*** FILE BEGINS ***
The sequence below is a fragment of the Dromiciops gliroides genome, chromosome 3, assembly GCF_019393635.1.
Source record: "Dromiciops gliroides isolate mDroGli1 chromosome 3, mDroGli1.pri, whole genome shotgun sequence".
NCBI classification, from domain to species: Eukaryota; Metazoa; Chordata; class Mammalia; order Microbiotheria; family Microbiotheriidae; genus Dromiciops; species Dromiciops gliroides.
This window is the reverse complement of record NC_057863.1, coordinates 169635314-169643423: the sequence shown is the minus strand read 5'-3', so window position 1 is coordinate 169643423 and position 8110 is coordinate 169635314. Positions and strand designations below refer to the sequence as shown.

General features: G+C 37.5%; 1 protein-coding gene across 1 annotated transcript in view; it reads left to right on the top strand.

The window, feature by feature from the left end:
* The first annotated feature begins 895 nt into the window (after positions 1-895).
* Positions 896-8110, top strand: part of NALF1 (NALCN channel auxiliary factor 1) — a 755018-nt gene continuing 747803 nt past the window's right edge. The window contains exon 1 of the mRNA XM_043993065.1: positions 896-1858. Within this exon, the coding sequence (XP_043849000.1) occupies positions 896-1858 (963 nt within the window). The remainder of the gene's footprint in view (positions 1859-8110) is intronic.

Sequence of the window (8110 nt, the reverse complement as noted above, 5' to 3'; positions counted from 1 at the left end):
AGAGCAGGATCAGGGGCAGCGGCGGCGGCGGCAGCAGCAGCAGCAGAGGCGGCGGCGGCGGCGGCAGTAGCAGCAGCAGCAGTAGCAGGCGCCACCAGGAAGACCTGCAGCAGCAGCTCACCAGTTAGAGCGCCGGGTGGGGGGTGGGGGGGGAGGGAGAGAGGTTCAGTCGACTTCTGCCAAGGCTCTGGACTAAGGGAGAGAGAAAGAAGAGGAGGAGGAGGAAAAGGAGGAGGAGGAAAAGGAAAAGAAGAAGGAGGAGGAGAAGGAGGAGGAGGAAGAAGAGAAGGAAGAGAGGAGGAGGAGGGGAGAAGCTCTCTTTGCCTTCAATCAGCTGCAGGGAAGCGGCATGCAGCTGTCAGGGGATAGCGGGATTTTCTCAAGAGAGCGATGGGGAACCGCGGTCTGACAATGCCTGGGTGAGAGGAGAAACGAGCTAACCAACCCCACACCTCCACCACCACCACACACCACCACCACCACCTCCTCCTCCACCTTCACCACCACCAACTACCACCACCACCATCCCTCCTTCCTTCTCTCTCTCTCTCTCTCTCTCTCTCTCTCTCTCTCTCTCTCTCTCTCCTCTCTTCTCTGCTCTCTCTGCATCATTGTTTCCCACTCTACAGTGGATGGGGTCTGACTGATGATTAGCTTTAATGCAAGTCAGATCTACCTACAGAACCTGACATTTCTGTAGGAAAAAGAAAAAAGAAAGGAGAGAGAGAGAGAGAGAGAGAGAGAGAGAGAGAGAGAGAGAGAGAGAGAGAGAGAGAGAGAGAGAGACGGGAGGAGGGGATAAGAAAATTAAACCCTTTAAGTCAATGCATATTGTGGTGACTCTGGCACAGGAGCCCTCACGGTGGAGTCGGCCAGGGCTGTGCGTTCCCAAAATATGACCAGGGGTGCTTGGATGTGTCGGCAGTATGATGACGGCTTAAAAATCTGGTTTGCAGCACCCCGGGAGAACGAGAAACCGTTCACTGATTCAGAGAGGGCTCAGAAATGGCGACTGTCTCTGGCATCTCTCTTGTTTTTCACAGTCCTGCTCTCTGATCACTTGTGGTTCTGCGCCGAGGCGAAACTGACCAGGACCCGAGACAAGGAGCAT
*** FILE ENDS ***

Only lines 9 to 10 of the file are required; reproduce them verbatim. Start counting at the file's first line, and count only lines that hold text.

Sequence of the window (8110 nt, the reverse complement as noted above, 5' to 3'; positions counted from 1 at the left end):
AGAGCAGGATCAGGGGCAGCGGCGGCGGCGGCAGCAGCAGCAGCAGAGGCGGCGGCGGCGGCGGCAGTAGCAGCAGCAGCAGTAGCAGGCGCCACCAGGAAGACCTGCAGCAGCAGCTCACCAGTTAGAGCGCCGGGTGGGGGGTGGGGGGGGAGGGAGAGAGGTTCAGTCGACTTCTGCCAAGGCTCTGGACTAAGGGAGAGAGAAAGAAGAGGAGGAGGAGGAAAAGGAGGAGGAGGAAAAGGAAAAGAAGAAGGAGGAGGAGAAGGAGGAGGAGGAAGAAGAGAAGGAAGAGAGGAGGAGGAGGGGAGAAGCTCTCTTTGCCTTCAATCAGCTGCAGGGAAGCGGCATGCAGCTGTCAGGGGATAGCGGGATTTTCTCAAGAGAGCGATGGGGAACCGCGGTCTGACAATGCCTGGGTGAGAGGAGAAACGAGCTAACCAACCCCACACCTCCACCACCACCACACACCACCACCACCACCTCCTCCTCCACCTTCACCACCACCAACTACCACCACCACCATCCCTCCTTCCTTCTCTCTCTCTCTCTCTCTCTCTCTCTCTCTCTCTCTCTCTCTCTCTCCTCTCTTCTCTGCTCTCTCTGCATCATTGTTTCCCACTCTACAGTGGATGGGGTCTGACTGATGATTAGCTTTAATGCAAGTCAGATCTACCTACAGAACCTGACATTTCTGTAGGAAAAAGAAAAAAGAAAGGAGAGAGAGAGAGAGAGAGAGAGAGAGAGAGAGAGAGAGAGAGAGAGAGAGAGAGAGAGAGAGAGAGACGGGAGGAGGGGATAAGAAAATTAAACCCTTTAAGTCAATGCATATTGTGGTGACTCTGGCACAGGAGCCCTCACGGTGGAGTCGGCCAGGGCTGTGCGTTCCCAAAATATGACCAGGGGTGCTTGGATGTGTCGGCAGTATGATGACGGCTTAAAAATCTGGTTTGCAGCACCCCGGGAGAACGAGAAACCGTTCACTGATTCAGAGAGGGCTCAGAAATGGCGACTGTCTCTGGCATCTCTCTTGTTTTTCACAGTCCTGCTCTCTGATCACTTGTGGTTCTGCGCCGAGGCGAAACTGACCAGGACCCGAGACAAGGAGCAT